A New Orleans federal judge will oversee several hundred civil lawsuits stemming from the Gulf of Mexico oil spill, a decision that was welcomed by plaintiffs’ attorneys who want the cases to be heard in a place hard hit by the disaster.
U.S. District Judge Carl Barbier, a 12-year veteran of the federal bench and a New Orleans native, will supervise personal injury and other cases filed against BP Plcand other corporate defendants, a special judicial panel wrote in an order Tuesday.
Many attorneys who represent injured oil rig workers, commercial fishermen and property owners had hoped the lawsuits would be centralized in New Orleans, where tourism has suffered and fishing bans have dry-docked shrimping boats in the spill’s aftermath. BP had argued that Houston, where it has its U.S. headquarters, was the best venue.
“Without discounting the spill’s effects on other states, if there is a geographic and psychological ‘center of gravity’ in this docket, then the Eastern District of Louisiana is closest to it,” the panel wrote in its order.
Barbier will be in charge of issues that could decide the future of spill-related lawsuits, such as which laws should be applied. The cases are in their earliest stages.
The judge has deep roots in the Gulf Coast. He was born in New Orleans in 1944, attended Southeastern Louisiana University and Loyola University New Orleans School of Law. He was a lawyer in private practice for many years in New Orleans before President Clinton tapped him for the federal bench in 1998.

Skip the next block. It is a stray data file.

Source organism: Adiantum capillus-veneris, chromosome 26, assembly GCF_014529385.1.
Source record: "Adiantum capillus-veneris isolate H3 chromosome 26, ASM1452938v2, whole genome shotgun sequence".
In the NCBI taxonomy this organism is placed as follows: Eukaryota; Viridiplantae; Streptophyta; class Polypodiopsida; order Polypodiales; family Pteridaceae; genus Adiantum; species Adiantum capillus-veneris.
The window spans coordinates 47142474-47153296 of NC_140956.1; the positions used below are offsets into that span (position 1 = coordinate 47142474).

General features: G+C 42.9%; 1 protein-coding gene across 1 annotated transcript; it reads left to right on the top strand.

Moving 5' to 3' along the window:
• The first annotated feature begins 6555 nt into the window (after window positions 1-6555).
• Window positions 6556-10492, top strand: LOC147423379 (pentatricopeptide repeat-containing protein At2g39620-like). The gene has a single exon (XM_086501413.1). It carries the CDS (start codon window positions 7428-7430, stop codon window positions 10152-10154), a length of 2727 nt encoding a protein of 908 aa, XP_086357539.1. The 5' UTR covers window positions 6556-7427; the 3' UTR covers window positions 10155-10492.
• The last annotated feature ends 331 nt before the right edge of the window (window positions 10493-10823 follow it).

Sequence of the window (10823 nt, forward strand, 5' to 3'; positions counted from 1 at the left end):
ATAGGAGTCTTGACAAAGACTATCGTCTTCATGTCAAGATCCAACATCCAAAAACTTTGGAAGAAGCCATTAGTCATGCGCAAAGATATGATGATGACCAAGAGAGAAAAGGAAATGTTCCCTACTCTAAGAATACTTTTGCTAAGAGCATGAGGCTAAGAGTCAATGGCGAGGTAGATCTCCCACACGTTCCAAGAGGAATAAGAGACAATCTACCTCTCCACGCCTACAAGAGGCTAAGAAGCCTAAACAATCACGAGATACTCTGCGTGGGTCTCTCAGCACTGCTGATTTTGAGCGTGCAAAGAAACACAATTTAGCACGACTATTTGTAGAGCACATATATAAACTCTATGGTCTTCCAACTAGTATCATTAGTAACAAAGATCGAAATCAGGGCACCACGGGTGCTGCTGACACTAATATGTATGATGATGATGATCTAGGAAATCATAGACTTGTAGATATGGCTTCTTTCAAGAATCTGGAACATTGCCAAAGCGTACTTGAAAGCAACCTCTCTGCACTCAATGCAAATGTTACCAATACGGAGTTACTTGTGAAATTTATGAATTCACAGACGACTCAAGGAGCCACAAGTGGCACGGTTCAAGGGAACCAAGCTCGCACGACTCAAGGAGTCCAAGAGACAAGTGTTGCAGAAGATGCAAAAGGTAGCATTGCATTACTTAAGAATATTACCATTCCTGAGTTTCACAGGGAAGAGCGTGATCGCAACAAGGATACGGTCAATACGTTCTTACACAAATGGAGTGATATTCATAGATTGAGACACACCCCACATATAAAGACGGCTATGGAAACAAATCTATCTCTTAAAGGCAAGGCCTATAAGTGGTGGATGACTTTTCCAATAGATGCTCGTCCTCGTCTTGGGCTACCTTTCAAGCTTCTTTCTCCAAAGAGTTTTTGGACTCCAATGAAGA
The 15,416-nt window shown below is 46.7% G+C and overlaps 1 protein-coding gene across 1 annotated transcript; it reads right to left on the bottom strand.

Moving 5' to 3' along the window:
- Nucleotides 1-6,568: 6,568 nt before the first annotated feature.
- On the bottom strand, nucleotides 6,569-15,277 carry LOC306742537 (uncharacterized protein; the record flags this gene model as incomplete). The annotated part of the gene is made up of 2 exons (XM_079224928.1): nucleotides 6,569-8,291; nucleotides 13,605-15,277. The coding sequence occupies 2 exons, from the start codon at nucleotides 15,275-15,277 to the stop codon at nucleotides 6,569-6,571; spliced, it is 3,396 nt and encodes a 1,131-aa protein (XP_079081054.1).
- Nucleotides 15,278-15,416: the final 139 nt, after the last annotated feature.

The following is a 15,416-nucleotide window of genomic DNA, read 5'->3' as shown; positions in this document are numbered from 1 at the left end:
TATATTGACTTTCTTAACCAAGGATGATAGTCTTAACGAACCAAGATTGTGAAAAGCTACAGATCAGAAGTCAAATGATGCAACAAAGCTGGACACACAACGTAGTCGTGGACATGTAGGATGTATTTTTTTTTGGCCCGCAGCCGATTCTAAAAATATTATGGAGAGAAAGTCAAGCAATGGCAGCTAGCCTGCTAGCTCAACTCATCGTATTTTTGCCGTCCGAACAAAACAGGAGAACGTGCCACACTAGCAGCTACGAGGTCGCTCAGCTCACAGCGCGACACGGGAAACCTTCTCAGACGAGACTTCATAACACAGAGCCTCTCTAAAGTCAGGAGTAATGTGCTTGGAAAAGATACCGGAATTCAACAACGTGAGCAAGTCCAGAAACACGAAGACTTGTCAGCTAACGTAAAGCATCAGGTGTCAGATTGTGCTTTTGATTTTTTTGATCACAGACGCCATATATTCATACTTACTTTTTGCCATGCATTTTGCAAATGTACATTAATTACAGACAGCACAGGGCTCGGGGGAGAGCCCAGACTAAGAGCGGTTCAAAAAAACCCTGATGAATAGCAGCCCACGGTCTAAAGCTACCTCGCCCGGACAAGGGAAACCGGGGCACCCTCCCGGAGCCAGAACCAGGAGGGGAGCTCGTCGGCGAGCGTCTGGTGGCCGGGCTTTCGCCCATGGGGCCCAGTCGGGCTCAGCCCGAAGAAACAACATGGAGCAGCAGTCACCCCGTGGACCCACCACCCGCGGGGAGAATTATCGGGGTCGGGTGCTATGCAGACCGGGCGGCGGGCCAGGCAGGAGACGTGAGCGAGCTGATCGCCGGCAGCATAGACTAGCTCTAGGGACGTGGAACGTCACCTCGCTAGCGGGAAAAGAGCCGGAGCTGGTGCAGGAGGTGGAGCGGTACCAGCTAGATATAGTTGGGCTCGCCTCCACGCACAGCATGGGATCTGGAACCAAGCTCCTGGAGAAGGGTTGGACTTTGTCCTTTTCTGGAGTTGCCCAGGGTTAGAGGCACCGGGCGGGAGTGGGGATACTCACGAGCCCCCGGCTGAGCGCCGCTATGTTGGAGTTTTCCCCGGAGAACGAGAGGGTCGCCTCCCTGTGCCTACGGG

Barbier handled a variety of cases stemming from Hurricane Katrina, including the first federal trial in Louisiana in 2007 brought by policyholders against State Farm Insurance over damage from the 2005 hurricane.
BP wanted the spill cases to be heard by a federal judge in Houston. But only securities lawsuits against BP by stockholders angered by its steep share declines will be combined in Houston, the panel decided. Houston federal judge Keith Ellison will oversee those cases.
The seven-judge panel, known as the U.S. Judicial Panel on Multidistrict Litigation, held a hearing in late July in Boise, Idaho, to figure out how to stitch together hundreds of spill-related lawsuits.
Many plaintiffs’ lawyers argued that New Orleans was the best venue, although others wanted locales, including Mississippi and Florida. Some forecast the merged cases would be sent to Barbier, who already had been assigned to at least 40 cases stemming from the Deepwater Horizon spill.
“I think he will be a great judge,” said Thomas Sims of the law firm Baron and Budd, which argued for Barbier to oversee the consolidated cases.
He said Barbier was someone “who knows how to work with plaintiffs and defendants to get the case moving forward with minimal court involvement.”
He cited a recent hearing to force BP to preserve oil samples as evidence. Barbier denied the motion, but got both sides to collaborate on a solution.
Barbier said in June he sold his holdings of bonds issued by companies involved in the spill to avoid any appearance of conflicts.
The judicial panel said an appeals court recently denied a petition by some defendants that Barbier be recused from spill cases.
Judges in multidistrict lawsuits hold much power, presiding over how various pretrial processes such as discovery and depositions of witnesses are handled.
Eventually, Barbier is supposed to return the cases to the districts in which they were filed for trial, but in practice judges in multidistrict lawsuits often help forge broad settlements, as happened in the Vioxx product liability cases against drugmaker Merck & Co Inc.
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